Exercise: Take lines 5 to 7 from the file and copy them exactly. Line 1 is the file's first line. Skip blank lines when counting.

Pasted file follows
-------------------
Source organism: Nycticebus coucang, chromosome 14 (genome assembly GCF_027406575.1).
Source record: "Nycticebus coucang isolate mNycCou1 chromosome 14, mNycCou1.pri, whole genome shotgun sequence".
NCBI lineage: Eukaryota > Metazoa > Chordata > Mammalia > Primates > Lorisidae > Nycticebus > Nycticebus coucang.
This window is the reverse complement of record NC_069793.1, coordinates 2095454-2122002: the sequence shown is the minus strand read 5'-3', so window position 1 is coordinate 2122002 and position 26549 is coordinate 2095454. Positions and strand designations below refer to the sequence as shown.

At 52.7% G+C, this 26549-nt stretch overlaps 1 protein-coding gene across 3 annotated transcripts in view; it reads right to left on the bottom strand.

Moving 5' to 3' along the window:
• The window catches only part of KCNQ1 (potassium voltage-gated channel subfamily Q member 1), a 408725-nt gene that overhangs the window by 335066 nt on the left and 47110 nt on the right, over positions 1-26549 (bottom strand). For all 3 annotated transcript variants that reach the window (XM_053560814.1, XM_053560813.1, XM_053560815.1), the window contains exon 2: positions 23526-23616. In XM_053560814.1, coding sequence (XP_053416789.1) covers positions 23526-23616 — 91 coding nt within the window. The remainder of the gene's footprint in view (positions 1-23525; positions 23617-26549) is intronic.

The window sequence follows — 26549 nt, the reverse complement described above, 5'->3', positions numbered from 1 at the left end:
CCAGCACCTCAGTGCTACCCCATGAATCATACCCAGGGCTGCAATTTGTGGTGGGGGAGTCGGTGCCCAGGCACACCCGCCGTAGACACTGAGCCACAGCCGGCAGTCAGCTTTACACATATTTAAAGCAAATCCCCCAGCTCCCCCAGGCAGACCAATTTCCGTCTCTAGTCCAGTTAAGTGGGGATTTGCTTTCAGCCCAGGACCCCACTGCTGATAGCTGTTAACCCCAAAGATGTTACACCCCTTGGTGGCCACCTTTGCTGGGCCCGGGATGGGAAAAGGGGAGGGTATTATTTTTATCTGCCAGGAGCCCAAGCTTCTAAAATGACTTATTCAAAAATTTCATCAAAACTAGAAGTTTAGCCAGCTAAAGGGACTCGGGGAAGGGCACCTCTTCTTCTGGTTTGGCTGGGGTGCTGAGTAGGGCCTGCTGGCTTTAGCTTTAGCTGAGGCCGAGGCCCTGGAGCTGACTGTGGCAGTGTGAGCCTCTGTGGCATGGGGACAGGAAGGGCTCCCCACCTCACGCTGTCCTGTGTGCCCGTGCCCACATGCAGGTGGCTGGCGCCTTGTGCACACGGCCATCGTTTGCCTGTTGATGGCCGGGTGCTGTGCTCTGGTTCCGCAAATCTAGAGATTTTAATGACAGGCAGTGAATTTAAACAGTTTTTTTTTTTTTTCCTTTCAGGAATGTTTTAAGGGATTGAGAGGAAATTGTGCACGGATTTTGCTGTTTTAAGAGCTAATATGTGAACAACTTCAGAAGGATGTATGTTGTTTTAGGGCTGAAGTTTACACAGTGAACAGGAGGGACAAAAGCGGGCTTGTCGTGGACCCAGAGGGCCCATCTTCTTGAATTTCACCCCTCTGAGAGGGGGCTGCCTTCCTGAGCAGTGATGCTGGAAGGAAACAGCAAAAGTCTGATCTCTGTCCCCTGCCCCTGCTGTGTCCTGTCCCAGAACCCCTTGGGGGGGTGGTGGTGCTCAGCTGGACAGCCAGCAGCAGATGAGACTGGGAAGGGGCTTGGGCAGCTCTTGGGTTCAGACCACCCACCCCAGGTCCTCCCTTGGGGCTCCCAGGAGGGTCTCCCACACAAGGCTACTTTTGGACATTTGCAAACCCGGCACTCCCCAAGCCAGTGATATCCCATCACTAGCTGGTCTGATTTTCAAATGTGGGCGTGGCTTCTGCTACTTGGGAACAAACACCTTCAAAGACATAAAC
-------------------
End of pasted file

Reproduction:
At 52.7% G+C, this 26549-nt stretch overlaps 1 protein-coding gene across 3 annotated transcripts in view; it reads right to left on the bottom strand.

Moving 5' to 3' along the window:
• The window catches only part of KCNQ1 (potassium voltage-gated channel subfamily Q member 1), a 408725-nt gene that overhangs the window by 335066 nt on the left and 47110 nt on the right, over positions 1-26549 (bottom strand). For all 3 annotated transcript variants that reach the window (XM_053560814.1, XM_053560813.1, XM_053560815.1), the window contains exon 2: positions 23526-23616. In XM_053560814.1, coding sequence (XP_053416789.1) covers positions 23526-23616 — 91 coding nt within the window. The remainder of the gene's footprint in view (positions 1-23525; positions 23617-26549) is intronic.